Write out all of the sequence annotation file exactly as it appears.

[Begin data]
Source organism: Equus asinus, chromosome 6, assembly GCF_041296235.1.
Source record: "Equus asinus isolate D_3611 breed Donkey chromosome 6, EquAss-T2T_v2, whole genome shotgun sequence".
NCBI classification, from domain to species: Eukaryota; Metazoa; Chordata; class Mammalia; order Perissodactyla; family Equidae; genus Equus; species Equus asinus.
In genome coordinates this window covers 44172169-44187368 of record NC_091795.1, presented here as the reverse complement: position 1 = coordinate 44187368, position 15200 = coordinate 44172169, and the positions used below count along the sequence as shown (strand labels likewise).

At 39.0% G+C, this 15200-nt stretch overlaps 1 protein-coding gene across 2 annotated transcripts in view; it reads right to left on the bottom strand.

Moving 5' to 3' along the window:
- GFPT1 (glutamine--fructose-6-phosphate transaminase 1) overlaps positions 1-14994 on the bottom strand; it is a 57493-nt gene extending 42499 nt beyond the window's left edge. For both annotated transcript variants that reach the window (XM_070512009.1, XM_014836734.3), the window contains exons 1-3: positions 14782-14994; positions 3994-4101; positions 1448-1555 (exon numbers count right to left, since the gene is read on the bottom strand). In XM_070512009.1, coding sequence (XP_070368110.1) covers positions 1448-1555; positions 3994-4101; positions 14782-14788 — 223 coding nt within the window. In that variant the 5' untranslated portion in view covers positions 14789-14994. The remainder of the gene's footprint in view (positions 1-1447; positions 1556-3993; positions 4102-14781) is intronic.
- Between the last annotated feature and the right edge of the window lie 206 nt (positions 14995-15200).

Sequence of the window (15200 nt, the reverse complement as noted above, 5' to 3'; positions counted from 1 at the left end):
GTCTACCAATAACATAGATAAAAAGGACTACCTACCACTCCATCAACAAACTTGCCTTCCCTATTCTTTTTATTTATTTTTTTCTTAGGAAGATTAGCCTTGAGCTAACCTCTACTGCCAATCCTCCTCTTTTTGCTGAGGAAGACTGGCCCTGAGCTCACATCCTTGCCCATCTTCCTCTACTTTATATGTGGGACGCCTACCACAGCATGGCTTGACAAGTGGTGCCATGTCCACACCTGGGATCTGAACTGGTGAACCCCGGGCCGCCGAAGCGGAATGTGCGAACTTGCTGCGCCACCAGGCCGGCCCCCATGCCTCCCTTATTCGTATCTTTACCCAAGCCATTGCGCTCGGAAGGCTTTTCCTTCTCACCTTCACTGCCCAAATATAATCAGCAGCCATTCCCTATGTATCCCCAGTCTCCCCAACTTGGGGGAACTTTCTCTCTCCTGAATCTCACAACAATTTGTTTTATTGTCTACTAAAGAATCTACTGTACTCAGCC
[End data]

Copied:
Source organism: Equus asinus, chromosome 6, assembly GCF_041296235.1.
Source record: "Equus asinus isolate D_3611 breed Donkey chromosome 6, EquAss-T2T_v2, whole genome shotgun sequence".
NCBI classification, from domain to species: Eukaryota; Metazoa; Chordata; class Mammalia; order Perissodactyla; family Equidae; genus Equus; species Equus asinus.
In genome coordinates this window covers 44172169-44187368 of record NC_091795.1, presented here as the reverse complement: position 1 = coordinate 44187368, position 15200 = coordinate 44172169, and the positions used below count along the sequence as shown (strand labels likewise).

At 39.0% G+C, this 15200-nt stretch overlaps 1 protein-coding gene across 2 annotated transcripts in view; it reads right to left on the bottom strand.

Moving 5' to 3' along the window:
- GFPT1 (glutamine--fructose-6-phosphate transaminase 1) overlaps positions 1-14994 on the bottom strand; it is a 57493-nt gene extending 42499 nt beyond the window's left edge. For both annotated transcript variants that reach the window (XM_070512009.1, XM_014836734.3), the window contains exons 1-3: positions 14782-14994; positions 3994-4101; positions 1448-1555 (exon numbers count right to left, since the gene is read on the bottom strand). In XM_070512009.1, coding sequence (XP_070368110.1) covers positions 1448-1555; positions 3994-4101; positions 14782-14788 — 223 coding nt within the window. In that variant the 5' untranslated portion in view covers positions 14789-14994. The remainder of the gene's footprint in view (positions 1-1447; positions 1556-3993; positions 4102-14781) is intronic.
- Between the last annotated feature and the right edge of the window lie 206 nt (positions 14995-15200).

Sequence of the window (15200 nt, the reverse complement as noted above, 5' to 3'; positions counted from 1 at the left end):
GTCTACCAATAACATAGATAAAAAGGACTACCTACCACTCCATCAACAAACTTGCCTTCCCTATTCTTTTTATTTATTTTTTTCTTAGGAAGATTAGCCTTGAGCTAACCTCTACTGCCAATCCTCCTCTTTTTGCTGAGGAAGACTGGCCCTGAGCTCACATCCTTGCCCATCTTCCTCTACTTTATATGTGGGACGCCTACCACAGCATGGCTTGACAAGTGGTGCCATGTCCACACCTGGGATCTGAACTGGTGAACCCCGGGCCGCCGAAGCGGAATGTGCGAACTTGCTGCGCCACCAGGCCGGCCCCCATGCCTCCCTTATTCGTATCTTTACCCAAGCCATTGCGCTCGGAAGGCTTTTCCTTCTCACCTTCACTGCCCAAATATAATCAGCAGCCATTCCCTATGTATCCCCAGTCTCCCCAACTTGGGGGAACTTTCTCTCTCCTGAATCTCACAACAATTTGTTTTATTGTCTACTAAAGAATCTACTGTACTCAGCC